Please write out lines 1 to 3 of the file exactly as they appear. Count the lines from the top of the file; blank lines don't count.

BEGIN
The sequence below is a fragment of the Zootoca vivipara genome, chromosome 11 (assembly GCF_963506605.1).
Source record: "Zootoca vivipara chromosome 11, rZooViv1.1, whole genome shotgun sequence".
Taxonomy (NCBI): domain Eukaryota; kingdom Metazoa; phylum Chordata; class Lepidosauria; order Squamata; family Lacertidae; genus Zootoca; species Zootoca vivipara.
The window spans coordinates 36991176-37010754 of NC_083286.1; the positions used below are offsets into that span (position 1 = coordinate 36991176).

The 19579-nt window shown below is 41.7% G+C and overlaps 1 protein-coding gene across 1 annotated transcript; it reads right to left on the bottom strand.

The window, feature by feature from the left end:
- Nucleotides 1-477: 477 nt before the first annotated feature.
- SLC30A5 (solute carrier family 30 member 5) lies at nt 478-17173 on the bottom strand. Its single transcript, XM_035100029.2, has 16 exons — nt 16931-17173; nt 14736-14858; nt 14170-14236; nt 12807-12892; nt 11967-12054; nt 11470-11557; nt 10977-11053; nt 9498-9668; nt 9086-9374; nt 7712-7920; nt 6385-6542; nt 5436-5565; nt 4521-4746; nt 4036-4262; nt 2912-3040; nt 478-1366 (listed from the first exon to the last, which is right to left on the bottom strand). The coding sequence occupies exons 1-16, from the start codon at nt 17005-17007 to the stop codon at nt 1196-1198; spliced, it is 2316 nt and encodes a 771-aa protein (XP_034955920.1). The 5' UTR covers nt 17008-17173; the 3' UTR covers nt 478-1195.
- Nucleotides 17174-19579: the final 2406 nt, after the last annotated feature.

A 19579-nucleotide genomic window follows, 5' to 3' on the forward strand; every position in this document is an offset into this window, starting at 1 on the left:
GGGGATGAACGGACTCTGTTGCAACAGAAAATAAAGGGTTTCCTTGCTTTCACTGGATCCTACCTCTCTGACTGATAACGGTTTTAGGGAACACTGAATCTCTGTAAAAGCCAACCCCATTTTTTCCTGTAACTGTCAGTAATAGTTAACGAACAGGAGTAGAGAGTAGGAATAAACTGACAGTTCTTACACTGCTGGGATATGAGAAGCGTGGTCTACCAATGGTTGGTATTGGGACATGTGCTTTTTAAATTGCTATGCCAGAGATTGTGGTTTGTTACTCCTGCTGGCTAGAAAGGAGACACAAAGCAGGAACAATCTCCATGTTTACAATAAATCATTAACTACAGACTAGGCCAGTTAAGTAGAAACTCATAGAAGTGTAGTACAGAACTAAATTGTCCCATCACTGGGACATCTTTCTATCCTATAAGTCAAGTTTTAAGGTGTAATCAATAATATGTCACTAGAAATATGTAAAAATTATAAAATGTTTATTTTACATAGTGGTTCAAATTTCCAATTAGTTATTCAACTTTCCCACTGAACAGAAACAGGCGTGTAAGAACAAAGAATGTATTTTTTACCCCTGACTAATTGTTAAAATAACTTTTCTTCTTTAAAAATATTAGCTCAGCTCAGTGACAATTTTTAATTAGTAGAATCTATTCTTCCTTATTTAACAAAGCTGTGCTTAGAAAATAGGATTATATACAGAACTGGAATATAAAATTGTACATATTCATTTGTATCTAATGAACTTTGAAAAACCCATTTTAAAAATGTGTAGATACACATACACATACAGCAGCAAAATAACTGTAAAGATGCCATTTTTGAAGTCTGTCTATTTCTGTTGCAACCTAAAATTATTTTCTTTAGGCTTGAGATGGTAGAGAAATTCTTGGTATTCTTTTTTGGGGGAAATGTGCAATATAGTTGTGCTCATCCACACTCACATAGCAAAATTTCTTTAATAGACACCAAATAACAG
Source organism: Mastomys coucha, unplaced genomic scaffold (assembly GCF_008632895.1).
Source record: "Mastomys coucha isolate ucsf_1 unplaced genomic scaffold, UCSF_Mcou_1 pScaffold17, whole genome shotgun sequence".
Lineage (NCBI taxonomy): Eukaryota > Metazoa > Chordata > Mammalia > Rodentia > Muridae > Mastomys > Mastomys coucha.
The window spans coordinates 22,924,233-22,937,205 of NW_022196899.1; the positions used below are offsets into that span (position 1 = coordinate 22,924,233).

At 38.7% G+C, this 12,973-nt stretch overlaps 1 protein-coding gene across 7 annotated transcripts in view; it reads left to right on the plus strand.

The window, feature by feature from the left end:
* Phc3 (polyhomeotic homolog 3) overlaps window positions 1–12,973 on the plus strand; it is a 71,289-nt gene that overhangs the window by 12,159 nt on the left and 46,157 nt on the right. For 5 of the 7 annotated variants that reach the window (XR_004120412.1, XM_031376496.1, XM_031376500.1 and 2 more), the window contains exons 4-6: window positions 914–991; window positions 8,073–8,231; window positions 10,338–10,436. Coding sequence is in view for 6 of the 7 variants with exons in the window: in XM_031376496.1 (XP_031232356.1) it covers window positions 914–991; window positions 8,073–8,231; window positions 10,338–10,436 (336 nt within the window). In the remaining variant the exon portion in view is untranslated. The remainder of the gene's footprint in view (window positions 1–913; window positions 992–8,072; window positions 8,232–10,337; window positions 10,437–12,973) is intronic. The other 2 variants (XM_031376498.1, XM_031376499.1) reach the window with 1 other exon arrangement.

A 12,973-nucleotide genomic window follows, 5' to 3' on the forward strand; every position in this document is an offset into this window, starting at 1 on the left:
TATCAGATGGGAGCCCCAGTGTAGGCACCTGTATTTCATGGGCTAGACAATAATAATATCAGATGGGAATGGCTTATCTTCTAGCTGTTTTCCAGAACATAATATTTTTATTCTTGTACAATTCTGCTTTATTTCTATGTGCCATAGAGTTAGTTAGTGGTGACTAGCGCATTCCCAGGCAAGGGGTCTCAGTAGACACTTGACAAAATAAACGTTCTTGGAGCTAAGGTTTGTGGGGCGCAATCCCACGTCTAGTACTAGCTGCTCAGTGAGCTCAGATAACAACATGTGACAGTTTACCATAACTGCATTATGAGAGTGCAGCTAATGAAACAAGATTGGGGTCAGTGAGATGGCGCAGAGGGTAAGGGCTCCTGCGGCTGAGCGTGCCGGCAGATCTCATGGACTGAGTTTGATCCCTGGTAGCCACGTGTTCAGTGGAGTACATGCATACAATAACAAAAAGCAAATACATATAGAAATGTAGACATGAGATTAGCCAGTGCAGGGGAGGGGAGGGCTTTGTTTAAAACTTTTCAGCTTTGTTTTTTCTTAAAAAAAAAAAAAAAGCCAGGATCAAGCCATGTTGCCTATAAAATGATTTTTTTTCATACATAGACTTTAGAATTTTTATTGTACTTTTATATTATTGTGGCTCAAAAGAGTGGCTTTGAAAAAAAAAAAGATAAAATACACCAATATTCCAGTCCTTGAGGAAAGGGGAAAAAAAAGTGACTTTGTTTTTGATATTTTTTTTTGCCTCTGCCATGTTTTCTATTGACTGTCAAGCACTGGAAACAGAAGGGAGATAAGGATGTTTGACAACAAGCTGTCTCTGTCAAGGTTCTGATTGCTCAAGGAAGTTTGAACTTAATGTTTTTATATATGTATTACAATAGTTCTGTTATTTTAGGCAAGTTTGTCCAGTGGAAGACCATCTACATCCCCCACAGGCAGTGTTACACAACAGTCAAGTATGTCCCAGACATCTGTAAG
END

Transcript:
The sequence below is a fragment of the Zootoca vivipara genome, chromosome 11 (assembly GCF_963506605.1).
Source record: "Zootoca vivipara chromosome 11, rZooViv1.1, whole genome shotgun sequence".
Taxonomy (NCBI): domain Eukaryota; kingdom Metazoa; phylum Chordata; class Lepidosauria; order Squamata; family Lacertidae; genus Zootoca; species Zootoca vivipara.